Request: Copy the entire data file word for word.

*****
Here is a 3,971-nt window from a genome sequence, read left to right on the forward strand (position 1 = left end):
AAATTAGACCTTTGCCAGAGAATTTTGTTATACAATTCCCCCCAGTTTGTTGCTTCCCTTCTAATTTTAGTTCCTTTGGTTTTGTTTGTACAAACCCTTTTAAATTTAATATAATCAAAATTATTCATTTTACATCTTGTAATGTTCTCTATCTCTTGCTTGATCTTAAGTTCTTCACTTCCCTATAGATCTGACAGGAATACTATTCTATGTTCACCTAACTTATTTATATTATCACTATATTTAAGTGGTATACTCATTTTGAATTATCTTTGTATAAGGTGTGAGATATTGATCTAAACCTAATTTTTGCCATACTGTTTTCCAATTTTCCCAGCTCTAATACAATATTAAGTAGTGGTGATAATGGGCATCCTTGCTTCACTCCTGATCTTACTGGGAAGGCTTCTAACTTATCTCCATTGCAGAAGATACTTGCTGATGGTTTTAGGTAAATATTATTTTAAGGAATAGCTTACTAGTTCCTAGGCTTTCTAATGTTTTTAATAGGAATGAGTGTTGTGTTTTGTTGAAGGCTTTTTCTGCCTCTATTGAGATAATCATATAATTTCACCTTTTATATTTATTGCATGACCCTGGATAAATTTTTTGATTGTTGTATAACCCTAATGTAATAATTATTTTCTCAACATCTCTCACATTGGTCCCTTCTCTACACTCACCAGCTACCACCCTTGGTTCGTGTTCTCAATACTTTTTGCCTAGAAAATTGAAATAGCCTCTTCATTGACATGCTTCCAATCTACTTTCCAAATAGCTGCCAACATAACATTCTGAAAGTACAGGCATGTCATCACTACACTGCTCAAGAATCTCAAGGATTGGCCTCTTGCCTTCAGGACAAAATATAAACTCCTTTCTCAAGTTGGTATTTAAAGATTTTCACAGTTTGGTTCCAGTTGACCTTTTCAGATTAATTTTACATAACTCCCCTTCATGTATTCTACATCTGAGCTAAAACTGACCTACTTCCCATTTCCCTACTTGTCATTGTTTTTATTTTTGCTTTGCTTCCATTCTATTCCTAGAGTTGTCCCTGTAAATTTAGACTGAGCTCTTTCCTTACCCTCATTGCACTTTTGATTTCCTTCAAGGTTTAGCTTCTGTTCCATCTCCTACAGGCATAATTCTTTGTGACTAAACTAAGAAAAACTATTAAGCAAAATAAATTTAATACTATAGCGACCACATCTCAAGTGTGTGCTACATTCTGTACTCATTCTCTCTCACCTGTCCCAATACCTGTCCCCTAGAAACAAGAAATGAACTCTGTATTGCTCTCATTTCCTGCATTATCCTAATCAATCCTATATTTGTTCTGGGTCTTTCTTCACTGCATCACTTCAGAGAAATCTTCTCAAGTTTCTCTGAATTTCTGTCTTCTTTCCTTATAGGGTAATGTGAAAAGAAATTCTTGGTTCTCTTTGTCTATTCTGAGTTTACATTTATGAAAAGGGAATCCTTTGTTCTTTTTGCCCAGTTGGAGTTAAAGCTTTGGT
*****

Here is a 3,971-nt window from a genome sequence, read left to right on the forward strand (position 1 = left end):
AAATTAGACCTTTGCCAGAGAATTTTGTTATACAATTCCCCCCAGTTTGTTGCTTCCCTTCTAATTTTAGTTCCTTTGGTTTTGTTTGTACAAACCCTTTTAAATTTAATATAATCAAAATTATTCATTTTACATCTTGTAATGTTCTCTATCTCTTGCTTGATCTTAAGTTCTTCACTTCCCTATAGATCTGACAGGAATACTATTCTATGTTCACCTAACTTATTTATATTATCACTATATTTAAGTGGTATACTCATTTTGAATTATCTTTGTATAAGGTGTGAGATATTGATCTAAACCTAATTTTTGCCATACTGTTTTCCAATTTTCCCAGCTCTAATACAATATTAAGTAGTGGTGATAATGGGCATCCTTGCTTCACTCCTGATCTTACTGGGAAGGCTTCTAACTTATCTCCATTGCAGAAGATACTTGCTGATGGTTTTAGGTAAATATTATTTTAAGGAATAGCTTACTAGTTCCTAGGCTTTCTAATGTTTTTAATAGGAATGAGTGTTGTGTTTTGTTGAAGGCTTTTTCTGCCTCTATTGAGATAATCATATAATTTCACCTTTTATATTTATTGCATGACCCTGGATAAATTTTTTGATTGTTGTATAACCCTAATGTAATAATTATTTTCTCAACATCTCTCACATTGGTCCCTTCTCTACACTCACCAGCTACCACCCTTGGTTCGTGTTCTCAATACTTTTTGCCTAGAAAATTGAAATAGCCTCTTCATTGACATGCTTCCAATCTACTTTCCAAATAGCTGCCAACATAACATTCTGAAAGTACAGGCATGTCATCACTACACTGCTCAAGAATCTCAAGGATTGGCCTCTTGCCTTCAGGACAAAATATAAACTCCTTTCTCAAGTTGGTATTTAAAGATTTTCACAGTTTGGTTCCAGTTGACCTTTTCAGATTAATTTTACATAACTCCCCTTCATGTATTCTACATCTGAGCTAAAACTGACCTACTTCCCATTTCCCTACTTGTCATTGTTTTTATTTTTGCTTTGCTTCCATTCTATTCCTAGAGTTGTCCCTGTAAATTTAGACTGAGCTCTTTCCTTACCCTCATTGCACTTTTGATTTCCTTCAAGGTTTAGCTTCTGTTCCATCTCCTACAGGCATAATTCTTTGTGACTAAACTAAGAAAAACTATTAAGCAAAATAAATTTAATACTATAGCGACCACATCTCAAGTGTGTGCTACATTCTGTACTCATTCTCTCTCACCTGTCCCAATACCTGTCCCCTAGAAACAAGAAATGAACTCTGTATTGCTCTCATTTCCTGCATTATCCTAATCAATCCTATATTTGTTCTGGGTCTTTCTTCACTGCATCACTTCAGAGAAATCTTCTCAAGTTTCTCTGAATTTCTGTCTTCTTTCCTTATAGGGTAATGTGAAAAGAAATTCTTGGTTCTCTTTGTCTATTCTGAGTTTACATTTATGAAAAGGGAATCCTTTGTTCTTTTTGCCCAGTTGGAGTTAAAGCTTTGGT